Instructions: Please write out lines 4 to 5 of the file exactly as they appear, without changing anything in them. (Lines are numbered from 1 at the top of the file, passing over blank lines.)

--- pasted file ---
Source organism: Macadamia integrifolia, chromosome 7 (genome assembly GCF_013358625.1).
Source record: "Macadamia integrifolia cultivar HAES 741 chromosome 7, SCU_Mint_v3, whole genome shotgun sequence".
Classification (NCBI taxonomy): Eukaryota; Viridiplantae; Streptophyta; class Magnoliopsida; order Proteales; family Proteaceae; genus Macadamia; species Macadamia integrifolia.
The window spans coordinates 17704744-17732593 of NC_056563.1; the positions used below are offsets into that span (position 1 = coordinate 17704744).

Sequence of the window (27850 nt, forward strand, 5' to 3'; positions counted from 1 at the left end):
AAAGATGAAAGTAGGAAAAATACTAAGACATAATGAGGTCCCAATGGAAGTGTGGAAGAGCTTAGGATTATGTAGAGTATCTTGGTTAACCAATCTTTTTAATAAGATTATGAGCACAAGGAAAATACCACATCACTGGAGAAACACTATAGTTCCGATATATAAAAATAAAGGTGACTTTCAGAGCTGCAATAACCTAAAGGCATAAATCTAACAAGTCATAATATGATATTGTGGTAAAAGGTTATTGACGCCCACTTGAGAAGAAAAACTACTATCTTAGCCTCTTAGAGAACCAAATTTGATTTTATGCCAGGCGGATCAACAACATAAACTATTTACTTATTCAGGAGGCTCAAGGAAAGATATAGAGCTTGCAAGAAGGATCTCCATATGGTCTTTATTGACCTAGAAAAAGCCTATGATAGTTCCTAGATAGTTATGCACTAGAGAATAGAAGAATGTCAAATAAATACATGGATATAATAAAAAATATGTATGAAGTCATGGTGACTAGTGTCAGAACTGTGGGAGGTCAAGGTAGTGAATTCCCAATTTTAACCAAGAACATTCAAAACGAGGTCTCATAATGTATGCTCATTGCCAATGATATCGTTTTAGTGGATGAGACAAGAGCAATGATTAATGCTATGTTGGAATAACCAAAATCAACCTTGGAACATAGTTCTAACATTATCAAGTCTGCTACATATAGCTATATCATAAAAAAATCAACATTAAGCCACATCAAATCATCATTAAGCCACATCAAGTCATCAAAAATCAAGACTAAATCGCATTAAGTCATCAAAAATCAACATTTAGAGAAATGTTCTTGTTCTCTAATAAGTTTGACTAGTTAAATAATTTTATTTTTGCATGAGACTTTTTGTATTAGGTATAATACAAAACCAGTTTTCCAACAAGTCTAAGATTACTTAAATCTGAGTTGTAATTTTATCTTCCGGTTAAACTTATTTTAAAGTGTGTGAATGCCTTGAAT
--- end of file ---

The window spans coordinates 17704744-17732593 of NC_056563.1; the positions used below are offsets into that span (position 1 = coordinate 17704744).

Sequence of the window (27850 nt, forward strand, 5' to 3'; positions counted from 1 at the left end):